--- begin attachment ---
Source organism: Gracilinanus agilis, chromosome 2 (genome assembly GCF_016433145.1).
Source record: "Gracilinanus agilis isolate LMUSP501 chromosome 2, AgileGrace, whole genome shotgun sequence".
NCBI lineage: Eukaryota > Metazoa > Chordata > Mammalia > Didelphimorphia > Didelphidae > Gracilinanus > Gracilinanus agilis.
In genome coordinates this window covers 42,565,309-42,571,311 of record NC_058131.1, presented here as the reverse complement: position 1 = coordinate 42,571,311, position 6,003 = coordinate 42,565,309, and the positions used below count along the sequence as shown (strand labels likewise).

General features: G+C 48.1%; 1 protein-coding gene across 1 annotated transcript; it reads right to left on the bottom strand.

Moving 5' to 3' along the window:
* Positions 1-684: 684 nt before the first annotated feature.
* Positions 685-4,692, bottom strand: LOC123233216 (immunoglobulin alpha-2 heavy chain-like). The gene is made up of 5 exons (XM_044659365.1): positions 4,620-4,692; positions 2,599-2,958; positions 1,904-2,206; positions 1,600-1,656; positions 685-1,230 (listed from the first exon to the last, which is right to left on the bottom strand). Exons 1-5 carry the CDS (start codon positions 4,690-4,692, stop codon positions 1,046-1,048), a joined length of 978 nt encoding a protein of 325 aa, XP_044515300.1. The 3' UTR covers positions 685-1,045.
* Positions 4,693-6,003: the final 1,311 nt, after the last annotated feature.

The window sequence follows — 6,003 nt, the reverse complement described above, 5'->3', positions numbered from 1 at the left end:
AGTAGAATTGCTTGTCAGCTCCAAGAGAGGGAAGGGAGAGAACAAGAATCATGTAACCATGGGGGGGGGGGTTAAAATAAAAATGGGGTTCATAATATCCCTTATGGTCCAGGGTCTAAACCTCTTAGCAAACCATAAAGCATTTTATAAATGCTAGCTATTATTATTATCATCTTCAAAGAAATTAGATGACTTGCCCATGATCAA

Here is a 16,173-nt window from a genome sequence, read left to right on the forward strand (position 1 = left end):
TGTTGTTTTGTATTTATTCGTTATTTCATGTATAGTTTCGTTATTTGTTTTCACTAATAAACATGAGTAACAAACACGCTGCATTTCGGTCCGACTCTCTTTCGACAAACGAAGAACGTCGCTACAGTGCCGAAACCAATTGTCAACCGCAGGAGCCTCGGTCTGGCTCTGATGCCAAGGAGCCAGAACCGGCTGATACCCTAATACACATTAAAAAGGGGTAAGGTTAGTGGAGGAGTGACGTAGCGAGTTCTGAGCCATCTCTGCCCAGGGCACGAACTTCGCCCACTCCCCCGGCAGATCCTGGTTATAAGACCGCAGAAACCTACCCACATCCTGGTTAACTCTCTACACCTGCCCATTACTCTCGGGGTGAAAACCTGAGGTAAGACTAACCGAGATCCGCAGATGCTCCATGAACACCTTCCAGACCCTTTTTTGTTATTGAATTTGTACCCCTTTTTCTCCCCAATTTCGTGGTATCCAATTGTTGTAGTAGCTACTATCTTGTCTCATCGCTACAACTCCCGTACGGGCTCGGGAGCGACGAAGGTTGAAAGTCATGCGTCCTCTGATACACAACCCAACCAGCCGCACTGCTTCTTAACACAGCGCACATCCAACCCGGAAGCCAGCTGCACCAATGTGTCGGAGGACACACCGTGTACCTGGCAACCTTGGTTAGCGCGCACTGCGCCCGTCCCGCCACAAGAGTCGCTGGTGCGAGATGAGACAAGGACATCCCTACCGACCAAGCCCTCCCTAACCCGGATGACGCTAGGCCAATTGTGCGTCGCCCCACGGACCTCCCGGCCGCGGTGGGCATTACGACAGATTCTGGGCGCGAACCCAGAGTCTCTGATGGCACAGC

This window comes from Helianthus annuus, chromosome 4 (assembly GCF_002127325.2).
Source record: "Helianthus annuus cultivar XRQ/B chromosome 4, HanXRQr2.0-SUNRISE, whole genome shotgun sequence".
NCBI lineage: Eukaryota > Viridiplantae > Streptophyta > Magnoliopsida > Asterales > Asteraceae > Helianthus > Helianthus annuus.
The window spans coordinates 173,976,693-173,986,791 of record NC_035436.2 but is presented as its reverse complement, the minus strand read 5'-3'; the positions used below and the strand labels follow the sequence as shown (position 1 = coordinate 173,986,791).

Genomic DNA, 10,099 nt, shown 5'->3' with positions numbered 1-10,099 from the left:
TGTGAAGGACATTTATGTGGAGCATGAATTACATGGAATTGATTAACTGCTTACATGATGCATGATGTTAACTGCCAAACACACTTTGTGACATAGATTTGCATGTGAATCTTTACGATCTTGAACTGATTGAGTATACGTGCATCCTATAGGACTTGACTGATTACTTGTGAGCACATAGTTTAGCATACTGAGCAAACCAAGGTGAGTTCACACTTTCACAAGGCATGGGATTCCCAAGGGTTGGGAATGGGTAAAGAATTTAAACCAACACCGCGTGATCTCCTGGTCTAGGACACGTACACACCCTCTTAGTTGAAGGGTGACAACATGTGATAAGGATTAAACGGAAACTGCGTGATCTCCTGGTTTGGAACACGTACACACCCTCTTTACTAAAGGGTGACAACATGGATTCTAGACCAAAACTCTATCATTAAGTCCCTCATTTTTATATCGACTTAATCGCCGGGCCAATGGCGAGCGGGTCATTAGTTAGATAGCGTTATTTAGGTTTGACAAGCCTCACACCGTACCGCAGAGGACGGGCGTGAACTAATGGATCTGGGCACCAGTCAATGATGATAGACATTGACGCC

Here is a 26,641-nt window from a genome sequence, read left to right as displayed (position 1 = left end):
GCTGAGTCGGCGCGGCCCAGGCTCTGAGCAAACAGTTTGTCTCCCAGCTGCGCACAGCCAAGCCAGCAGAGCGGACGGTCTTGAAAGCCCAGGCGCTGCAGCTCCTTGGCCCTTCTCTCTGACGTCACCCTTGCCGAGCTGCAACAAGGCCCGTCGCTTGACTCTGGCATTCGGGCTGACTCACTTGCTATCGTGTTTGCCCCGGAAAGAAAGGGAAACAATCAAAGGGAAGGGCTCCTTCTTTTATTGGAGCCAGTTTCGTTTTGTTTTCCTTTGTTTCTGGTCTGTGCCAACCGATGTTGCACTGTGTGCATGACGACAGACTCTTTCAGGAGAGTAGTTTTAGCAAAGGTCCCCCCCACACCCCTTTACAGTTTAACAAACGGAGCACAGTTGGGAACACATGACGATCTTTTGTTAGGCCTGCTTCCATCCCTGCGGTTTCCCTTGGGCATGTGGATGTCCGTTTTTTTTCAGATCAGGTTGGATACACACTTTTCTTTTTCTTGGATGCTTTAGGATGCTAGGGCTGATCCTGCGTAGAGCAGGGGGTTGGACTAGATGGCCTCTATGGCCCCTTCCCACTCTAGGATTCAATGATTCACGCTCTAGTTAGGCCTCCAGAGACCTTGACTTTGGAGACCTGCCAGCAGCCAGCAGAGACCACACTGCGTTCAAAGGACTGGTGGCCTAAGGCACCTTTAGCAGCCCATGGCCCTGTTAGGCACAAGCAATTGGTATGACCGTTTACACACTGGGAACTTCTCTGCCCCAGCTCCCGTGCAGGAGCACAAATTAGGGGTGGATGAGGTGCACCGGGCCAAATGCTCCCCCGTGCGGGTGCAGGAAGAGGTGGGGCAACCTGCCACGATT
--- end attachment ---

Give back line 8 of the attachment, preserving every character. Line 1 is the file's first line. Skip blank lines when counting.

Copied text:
* Positions 685-4,692, bottom strand: LOC123233216 (immunoglobulin alpha-2 heavy chain-like). The gene is made up of 5 exons (XM_044659365.1): positions 4,620-4,692; positions 2,599-2,958; positions 1,904-2,206; positions 1,600-1,656; positions 685-1,230 (listed from the first exon to the last, which is right to left on the bottom strand). Exons 1-5 carry the CDS (start codon positions 4,690-4,692, stop codon positions 1,046-1,048), a joined length of 978 nt encoding a protein of 325 aa, XP_044515300.1. The 3' UTR covers positions 685-1,045.